What did I know, what did I know
     of love’s austere and lonely offices?

While Jupiter may be “the loneliest planet” for Planetarium, the rest of us are more content to scrutinize the occasional time it loses its cool. Yet, on the journey we all take through growth and maturity, our first stop is our parents. And at its heart, “Jupiter” is about parental perseverance, provision, and shelter, and these concepts’ necessary preoccupations with death. It is a thankless job, but it brings with it the privileges of mighty power and a fierce self-esteem.

So the rest of the album plays out as the solar system is explored, or as a human life might be lived. “Venus” pulses with blossoming sexuality, with warming radiators and jump-starting jeeps, obfuscating what might be a story about summer camp love—an intimate encounter with pulled off running shoes, a well-shaped ass, and “go[ing] slow” under a sleeping bag—by shrouding its intimate narrative in Greek and Roman allusions. “Pandemos, fill of me!” Damn. Is that what the kids are calling it these days?

But while “Venus” is all about pubescent stumbling, “Uranus,” a reference to the Greek god castrated for abuse against his wife and their children, leaps beyond the realm of innocence and into a place of accountability and consequence. The song meditates on the rage of the warrior, vengeance born from incest, the chaos of unnatural, wild things. “Uranus” might be troubled with misandry, too, referencing, more than once, the castrating knife with a plea for its cut: “Render the knife,” Sufjan sings, “Cut off my kind.” But is this kind men, or the result of some human abuse, a violent appendage of abstraction, necessitating symbolic castration? The song ends with an unnatural scream, a blazing mechanical roar resembling a spacecraft we might imagine trying, again and again, to break out of the planet’s atmosphere. But it falters.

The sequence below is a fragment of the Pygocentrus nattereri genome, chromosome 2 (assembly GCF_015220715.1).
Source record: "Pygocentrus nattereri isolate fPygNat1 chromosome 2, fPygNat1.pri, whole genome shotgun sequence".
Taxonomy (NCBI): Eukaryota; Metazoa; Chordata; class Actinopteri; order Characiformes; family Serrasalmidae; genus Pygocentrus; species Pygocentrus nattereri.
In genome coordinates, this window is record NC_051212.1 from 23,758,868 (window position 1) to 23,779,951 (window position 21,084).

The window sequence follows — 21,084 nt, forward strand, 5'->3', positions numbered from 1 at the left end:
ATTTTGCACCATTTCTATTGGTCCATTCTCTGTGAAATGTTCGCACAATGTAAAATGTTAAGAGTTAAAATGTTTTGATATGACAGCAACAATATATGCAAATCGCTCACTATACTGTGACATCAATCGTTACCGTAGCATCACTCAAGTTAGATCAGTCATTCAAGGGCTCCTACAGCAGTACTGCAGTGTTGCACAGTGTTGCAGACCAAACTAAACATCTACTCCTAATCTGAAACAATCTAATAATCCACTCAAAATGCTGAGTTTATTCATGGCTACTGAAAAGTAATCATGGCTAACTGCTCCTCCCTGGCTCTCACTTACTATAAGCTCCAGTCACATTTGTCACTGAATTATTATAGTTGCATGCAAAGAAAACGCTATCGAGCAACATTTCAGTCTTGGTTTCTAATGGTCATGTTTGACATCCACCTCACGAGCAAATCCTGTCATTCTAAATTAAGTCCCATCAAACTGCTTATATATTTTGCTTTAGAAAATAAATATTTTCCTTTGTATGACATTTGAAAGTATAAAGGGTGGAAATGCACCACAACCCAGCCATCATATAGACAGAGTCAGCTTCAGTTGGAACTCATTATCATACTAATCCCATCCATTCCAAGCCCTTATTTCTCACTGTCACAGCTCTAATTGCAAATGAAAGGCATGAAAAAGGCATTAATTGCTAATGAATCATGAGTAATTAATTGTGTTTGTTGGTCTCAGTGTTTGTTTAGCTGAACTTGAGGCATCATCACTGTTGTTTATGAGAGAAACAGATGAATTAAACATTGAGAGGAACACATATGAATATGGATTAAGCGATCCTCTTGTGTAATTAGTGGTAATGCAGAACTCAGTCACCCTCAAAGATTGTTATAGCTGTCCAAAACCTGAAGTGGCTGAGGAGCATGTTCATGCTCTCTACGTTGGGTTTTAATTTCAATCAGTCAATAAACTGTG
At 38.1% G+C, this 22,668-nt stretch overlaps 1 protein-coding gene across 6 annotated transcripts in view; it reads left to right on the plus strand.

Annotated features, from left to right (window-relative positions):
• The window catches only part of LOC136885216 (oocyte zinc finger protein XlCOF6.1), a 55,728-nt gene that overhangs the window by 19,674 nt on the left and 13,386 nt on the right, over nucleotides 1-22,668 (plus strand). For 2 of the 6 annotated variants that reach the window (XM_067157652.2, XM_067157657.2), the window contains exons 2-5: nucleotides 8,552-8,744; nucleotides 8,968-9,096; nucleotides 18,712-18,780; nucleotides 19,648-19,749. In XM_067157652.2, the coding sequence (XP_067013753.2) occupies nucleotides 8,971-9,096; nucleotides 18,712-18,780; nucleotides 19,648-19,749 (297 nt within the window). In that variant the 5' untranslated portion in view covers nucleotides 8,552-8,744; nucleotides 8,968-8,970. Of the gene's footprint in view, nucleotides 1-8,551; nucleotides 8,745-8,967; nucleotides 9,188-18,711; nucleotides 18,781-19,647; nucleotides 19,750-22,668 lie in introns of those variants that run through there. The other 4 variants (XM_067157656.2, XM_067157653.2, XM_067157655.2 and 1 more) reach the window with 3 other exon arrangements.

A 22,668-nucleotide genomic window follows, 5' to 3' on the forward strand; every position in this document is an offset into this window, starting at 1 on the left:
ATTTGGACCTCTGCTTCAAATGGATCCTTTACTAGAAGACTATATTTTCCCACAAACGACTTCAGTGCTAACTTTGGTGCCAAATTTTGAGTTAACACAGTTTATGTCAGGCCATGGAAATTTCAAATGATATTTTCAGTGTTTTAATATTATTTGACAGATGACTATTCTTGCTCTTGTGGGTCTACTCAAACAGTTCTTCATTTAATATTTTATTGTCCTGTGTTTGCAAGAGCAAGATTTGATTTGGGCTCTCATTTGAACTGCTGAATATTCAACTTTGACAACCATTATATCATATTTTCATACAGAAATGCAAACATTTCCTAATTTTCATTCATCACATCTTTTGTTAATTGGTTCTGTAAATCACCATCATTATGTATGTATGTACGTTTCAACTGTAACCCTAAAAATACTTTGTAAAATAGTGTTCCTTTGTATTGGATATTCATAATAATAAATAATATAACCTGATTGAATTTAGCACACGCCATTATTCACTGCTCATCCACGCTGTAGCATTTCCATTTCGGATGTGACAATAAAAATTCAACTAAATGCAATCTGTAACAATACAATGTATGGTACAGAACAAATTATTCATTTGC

“Mars,” then, takes such consequences head on with a lyrical approach akin to sitting down for an interview with the god of war himself—though you might want the scoop on his private life, all the guy wants to talk about are regurgitated prophecies of horror and disposable futures. Structurally, “Mars” transcends a single perspective, very literally embodying the concept of conflict by splitting the song into two dramatically different halves, one preaching our devastation, the other a softer melody reflecting on love and the gorgeous lengths we go to honor it. Mars is the closest inhabitable planet to our own, making it an abundant metaphor for the future—for direction, hope, and possibility. Yet there is no life on Mars, making its symbolic capital a little funny. Ah, we say, but there could be. But Planetarium argues this has less to do with whether or not we can get the funding, and everything to do with whether or not we can stop killing each other. If we can’t, our destination as a species might be closer to the lifeless Martian landscape than we think.